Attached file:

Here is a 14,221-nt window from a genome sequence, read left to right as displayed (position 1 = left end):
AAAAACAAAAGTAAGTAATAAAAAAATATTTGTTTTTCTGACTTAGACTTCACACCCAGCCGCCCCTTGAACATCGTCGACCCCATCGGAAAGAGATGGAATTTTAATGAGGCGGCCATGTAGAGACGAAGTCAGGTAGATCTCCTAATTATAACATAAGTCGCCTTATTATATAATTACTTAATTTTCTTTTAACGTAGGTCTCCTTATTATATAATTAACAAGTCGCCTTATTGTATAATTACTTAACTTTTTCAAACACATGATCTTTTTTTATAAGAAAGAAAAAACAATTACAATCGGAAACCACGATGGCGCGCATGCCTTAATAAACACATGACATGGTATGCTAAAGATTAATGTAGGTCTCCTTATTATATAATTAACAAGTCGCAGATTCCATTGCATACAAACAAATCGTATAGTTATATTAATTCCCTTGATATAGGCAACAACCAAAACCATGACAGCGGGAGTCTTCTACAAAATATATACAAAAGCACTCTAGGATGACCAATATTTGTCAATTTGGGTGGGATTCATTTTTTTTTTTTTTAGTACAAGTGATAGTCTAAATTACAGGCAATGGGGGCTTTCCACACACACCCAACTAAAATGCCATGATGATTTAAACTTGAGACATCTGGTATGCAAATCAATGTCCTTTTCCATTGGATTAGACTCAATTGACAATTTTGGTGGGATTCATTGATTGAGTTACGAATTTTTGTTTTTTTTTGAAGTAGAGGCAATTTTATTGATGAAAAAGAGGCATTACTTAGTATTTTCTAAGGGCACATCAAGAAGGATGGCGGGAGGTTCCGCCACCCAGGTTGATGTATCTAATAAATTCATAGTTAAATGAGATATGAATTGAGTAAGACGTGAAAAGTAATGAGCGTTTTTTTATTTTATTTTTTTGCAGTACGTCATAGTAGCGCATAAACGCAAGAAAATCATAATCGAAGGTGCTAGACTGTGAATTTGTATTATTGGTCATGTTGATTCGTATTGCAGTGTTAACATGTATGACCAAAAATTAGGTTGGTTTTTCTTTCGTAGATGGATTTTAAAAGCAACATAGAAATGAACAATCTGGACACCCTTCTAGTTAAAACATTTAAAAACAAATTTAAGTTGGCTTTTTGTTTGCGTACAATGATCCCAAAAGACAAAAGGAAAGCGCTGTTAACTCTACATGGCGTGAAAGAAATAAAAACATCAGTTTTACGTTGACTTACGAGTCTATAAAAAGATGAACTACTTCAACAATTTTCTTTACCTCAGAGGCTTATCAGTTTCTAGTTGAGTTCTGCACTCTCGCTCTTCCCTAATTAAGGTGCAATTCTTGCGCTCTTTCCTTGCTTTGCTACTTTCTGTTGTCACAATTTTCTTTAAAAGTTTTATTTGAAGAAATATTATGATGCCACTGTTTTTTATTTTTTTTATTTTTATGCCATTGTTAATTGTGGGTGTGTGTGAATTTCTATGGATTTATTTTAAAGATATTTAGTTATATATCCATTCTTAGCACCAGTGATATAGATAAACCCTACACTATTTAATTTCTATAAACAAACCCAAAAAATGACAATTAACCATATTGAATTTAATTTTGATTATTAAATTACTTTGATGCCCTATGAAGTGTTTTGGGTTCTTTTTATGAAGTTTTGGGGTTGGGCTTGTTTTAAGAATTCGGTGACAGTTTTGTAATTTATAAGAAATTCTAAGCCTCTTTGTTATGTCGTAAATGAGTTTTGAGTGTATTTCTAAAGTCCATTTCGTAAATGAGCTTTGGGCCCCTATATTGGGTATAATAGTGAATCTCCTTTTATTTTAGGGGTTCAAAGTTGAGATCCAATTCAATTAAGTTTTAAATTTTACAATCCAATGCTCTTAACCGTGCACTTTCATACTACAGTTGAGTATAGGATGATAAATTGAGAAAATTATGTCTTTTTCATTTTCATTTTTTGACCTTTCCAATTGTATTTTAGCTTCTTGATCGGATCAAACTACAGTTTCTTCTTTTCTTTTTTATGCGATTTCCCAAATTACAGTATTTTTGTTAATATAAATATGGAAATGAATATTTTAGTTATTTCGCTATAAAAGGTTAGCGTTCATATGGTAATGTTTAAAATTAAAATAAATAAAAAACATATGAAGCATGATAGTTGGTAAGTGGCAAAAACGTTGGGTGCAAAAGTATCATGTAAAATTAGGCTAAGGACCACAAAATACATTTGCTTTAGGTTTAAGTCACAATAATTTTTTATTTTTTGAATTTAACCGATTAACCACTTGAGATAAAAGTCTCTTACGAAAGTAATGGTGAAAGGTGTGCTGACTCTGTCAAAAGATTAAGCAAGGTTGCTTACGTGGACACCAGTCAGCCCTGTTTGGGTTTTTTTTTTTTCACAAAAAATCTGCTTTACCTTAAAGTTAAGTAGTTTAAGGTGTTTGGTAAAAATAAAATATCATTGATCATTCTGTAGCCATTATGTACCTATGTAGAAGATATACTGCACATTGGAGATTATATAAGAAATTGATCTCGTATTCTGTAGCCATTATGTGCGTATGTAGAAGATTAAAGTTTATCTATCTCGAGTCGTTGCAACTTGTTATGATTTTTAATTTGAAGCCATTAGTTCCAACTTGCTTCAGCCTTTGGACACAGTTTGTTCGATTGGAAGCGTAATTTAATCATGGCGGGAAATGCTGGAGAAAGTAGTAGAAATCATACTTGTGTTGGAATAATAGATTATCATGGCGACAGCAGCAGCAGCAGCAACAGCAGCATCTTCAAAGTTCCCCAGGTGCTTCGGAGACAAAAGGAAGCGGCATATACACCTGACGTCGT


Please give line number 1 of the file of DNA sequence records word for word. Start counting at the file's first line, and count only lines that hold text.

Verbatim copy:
Here is a 14,221-nt window from a genome sequence, read left to right as displayed (position 1 = left end):